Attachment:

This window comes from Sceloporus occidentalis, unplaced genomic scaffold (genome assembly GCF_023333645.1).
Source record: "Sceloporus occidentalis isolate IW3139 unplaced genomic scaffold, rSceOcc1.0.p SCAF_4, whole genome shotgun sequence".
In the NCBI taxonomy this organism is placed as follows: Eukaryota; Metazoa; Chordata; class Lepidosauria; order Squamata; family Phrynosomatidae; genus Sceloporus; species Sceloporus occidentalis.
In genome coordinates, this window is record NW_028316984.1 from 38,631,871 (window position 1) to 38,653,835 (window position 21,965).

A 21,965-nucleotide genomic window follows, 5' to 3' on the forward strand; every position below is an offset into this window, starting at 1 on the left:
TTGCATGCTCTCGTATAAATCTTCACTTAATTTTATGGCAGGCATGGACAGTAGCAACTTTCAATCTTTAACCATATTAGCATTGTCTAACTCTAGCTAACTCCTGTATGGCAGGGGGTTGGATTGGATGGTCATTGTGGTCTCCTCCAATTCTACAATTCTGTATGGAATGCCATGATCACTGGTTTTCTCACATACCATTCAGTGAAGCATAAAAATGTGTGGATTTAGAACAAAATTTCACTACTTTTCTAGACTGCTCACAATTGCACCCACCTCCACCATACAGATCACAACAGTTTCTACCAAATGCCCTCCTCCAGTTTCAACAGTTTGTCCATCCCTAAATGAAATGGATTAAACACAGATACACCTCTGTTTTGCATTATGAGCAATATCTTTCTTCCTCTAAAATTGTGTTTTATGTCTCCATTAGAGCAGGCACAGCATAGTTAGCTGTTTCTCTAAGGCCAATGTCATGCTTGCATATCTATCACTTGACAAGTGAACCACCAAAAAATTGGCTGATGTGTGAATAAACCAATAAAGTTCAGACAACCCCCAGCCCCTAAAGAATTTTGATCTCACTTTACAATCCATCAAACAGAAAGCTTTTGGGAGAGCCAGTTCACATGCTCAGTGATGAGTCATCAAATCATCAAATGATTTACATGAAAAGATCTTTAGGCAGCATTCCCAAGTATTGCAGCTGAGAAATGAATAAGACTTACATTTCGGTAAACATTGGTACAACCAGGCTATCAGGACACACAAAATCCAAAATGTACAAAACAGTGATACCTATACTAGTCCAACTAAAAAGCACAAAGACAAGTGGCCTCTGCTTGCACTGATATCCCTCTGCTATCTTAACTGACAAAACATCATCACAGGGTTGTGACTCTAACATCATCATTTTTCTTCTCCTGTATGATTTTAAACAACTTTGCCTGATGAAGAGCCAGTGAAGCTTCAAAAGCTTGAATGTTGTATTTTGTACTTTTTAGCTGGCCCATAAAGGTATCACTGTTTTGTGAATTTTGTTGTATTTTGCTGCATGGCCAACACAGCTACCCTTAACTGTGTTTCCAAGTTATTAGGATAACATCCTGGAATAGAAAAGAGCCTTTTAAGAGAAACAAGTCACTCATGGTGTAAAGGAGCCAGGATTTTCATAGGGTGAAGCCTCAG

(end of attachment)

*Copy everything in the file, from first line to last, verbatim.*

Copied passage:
This window comes from Sceloporus occidentalis, unplaced genomic scaffold (genome assembly GCF_023333645.1).
Source record: "Sceloporus occidentalis isolate IW3139 unplaced genomic scaffold, rSceOcc1.0.p SCAF_4, whole genome shotgun sequence".
In the NCBI taxonomy this organism is placed as follows: Eukaryota; Metazoa; Chordata; class Lepidosauria; order Squamata; family Phrynosomatidae; genus Sceloporus; species Sceloporus occidentalis.
In genome coordinates, this window is record NW_028316984.1 from 38,631,871 (window position 1) to 38,653,835 (window position 21,965).

A 21,965-nucleotide genomic window follows, 5' to 3' on the forward strand; every position below is an offset into this window, starting at 1 on the left:
TTGCATGCTCTCGTATAAATCTTCACTTAATTTTATGGCAGGCATGGACAGTAGCAACTTTCAATCTTTAACCATATTAGCATTGTCTAACTCTAGCTAACTCCTGTATGGCAGGGGGTTGGATTGGATGGTCATTGTGGTCTCCTCCAATTCTACAATTCTGTATGGAATGCCATGATCACTGGTTTTCTCACATACCATTCAGTGAAGCATAAAAATGTGTGGATTTAGAACAAAATTTCACTACTTTTCTAGACTGCTCACAATTGCACCCACCTCCACCATACAGATCACAACAGTTTCTACCAAATGCCCTCCTCCAGTTTCAACAGTTTGTCCATCCCTAAATGAAATGGATTAAACACAGATACACCTCTGTTTTGCATTATGAGCAATATCTTTCTTCCTCTAAAATTGTGTTTTATGTCTCCATTAGAGCAGGCACAGCATAGTTAGCTGTTTCTCTAAGGCCAATGTCATGCTTGCATATCTATCACTTGACAAGTGAACCACCAAAAAATTGGCTGATGTGTGAATAAACCAATAAAGTTCAGACAACCCCCAGCCCCTAAAGAATTTTGATCTCACTTTACAATCCATCAAACAGAAAGCTTTTGGGAGAGCCAGTTCACATGCTCAGTGATGAGTCATCAAATCATCAAATGATTTACATGAAAAGATCTTTAGGCAGCATTCCCAAGTATTGCAGCTGAGAAATGAATAAGACTTACATTTCGGTAAACATTGGTACAACCAGGCTATCAGGACACACAAAATCCAAAATGTACAAAACAGTGATACCTATACTAGTCCAACTAAAAAGCACAAAGACAAGTGGCCTCTGCTTGCACTGATATCCCTCTGCTATCTTAACTGACAAAACATCATCACAGGGTTGTGACTCTAACATCATCATTTTTCTTCTCCTGTATGATTTTAAACAACTTTGCCTGATGAAGAGCCAGTGAAGCTTCAAAAGCTTGAATGTTGTATTTTGTACTTTTTAGCTGGCCCATAAAGGTATCACTGTTTTGTGAATTTTGTTGTATTTTGCTGCATGGCCAACACAGCTACCCTTAACTGTGTTTCCAAGTTATTAGGATAACATCCTGGAATAGAAAAGAGCCTTTTAAGAGAAACAAGTCACTCATGGTGTAAAGGAGCCAGGATTTTCATAGGGTGAAGCCTCAG